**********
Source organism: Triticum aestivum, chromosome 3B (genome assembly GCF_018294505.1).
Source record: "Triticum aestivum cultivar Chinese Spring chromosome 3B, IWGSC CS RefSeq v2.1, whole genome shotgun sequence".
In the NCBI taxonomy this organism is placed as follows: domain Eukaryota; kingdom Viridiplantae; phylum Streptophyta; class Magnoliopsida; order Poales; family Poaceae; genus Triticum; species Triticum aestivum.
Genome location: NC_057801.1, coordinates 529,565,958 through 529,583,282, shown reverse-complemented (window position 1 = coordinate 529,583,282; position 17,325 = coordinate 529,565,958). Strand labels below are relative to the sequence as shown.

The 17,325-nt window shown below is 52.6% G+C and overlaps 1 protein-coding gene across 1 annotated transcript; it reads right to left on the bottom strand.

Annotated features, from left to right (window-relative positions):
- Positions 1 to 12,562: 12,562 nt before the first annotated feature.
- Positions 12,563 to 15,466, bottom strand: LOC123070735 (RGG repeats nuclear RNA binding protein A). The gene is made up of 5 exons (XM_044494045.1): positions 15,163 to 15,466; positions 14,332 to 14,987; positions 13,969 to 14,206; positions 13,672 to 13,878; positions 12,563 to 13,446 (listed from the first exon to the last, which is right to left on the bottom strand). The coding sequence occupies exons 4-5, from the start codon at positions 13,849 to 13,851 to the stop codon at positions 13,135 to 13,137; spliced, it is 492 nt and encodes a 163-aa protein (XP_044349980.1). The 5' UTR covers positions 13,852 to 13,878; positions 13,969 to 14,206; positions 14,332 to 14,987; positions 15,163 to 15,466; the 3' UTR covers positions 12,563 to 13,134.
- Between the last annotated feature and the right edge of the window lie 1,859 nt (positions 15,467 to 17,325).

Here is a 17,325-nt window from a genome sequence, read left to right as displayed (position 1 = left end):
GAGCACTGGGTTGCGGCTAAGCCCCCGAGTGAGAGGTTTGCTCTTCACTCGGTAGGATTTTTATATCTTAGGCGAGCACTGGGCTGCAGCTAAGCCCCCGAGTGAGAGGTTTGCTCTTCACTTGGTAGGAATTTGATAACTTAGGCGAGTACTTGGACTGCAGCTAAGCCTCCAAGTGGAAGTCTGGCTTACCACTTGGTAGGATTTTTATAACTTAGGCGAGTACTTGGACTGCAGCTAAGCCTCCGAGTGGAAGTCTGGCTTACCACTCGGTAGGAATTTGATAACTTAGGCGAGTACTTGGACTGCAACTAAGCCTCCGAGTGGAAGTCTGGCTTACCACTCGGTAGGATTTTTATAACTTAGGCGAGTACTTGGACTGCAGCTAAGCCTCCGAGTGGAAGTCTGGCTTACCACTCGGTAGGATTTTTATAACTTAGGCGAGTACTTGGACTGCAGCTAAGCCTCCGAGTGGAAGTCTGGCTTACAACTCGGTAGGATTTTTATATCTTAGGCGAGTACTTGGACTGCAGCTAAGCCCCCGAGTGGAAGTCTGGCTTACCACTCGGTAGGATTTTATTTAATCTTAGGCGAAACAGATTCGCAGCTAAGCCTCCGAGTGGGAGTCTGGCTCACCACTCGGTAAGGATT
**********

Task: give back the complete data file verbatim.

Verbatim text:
Source organism: Triticum aestivum, chromosome 3B (genome assembly GCF_018294505.1).
Source record: "Triticum aestivum cultivar Chinese Spring chromosome 3B, IWGSC CS RefSeq v2.1, whole genome shotgun sequence".
In the NCBI taxonomy this organism is placed as follows: domain Eukaryota; kingdom Viridiplantae; phylum Streptophyta; class Magnoliopsida; order Poales; family Poaceae; genus Triticum; species Triticum aestivum.
Genome location: NC_057801.1, coordinates 529,565,958 through 529,583,282, shown reverse-complemented (window position 1 = coordinate 529,583,282; position 17,325 = coordinate 529,565,958). Strand labels below are relative to the sequence as shown.

The 17,325-nt window shown below is 52.6% G+C and overlaps 1 protein-coding gene across 1 annotated transcript; it reads right to left on the bottom strand.

Annotated features, from left to right (window-relative positions):
- Positions 1 to 12,562: 12,562 nt before the first annotated feature.
- Positions 12,563 to 15,466, bottom strand: LOC123070735 (RGG repeats nuclear RNA binding protein A). The gene is made up of 5 exons (XM_044494045.1): positions 15,163 to 15,466; positions 14,332 to 14,987; positions 13,969 to 14,206; positions 13,672 to 13,878; positions 12,563 to 13,446 (listed from the first exon to the last, which is right to left on the bottom strand). The coding sequence occupies exons 4-5, from the start codon at positions 13,849 to 13,851 to the stop codon at positions 13,135 to 13,137; spliced, it is 492 nt and encodes a 163-aa protein (XP_044349980.1). The 5' UTR covers positions 13,852 to 13,878; positions 13,969 to 14,206; positions 14,332 to 14,987; positions 15,163 to 15,466; the 3' UTR covers positions 12,563 to 13,134.
- Between the last annotated feature and the right edge of the window lie 1,859 nt (positions 15,467 to 17,325).

Here is a 17,325-nt window from a genome sequence, read left to right as displayed (position 1 = left end):
GAGCACTGGGTTGCGGCTAAGCCCCCGAGTGAGAGGTTTGCTCTTCACTCGGTAGGATTTTTATATCTTAGGCGAGCACTGGGCTGCAGCTAAGCCCCCGAGTGAGAGGTTTGCTCTTCACTTGGTAGGAATTTGATAACTTAGGCGAGTACTTGGACTGCAGCTAAGCCTCCAAGTGGAAGTCTGGCTTACCACTTGGTAGGATTTTTATAACTTAGGCGAGTACTTGGACTGCAGCTAAGCCTCCGAGTGGAAGTCTGGCTTACCACTCGGTAGGAATTTGATAACTTAGGCGAGTACTTGGACTGCAACTAAGCCTCCGAGTGGAAGTCTGGCTTACCACTCGGTAGGATTTTTATAACTTAGGCGAGTACTTGGACTGCAGCTAAGCCTCCGAGTGGAAGTCTGGCTTACCACTCGGTAGGATTTTTATAACTTAGGCGAGTACTTGGACTGCAGCTAAGCCTCCGAGTGGAAGTCTGGCTTACAACTCGGTAGGATTTTTATATCTTAGGCGAGTACTTGGACTGCAGCTAAGCCCCCGAGTGGAAGTCTGGCTTACCACTCGGTAGGATTTTATTTAATCTTAGGCGAAACAGATTCGCAGCTAAGCCTCCGAGTGGGAGTCTGGCTCACCACTCGGTAAGGATT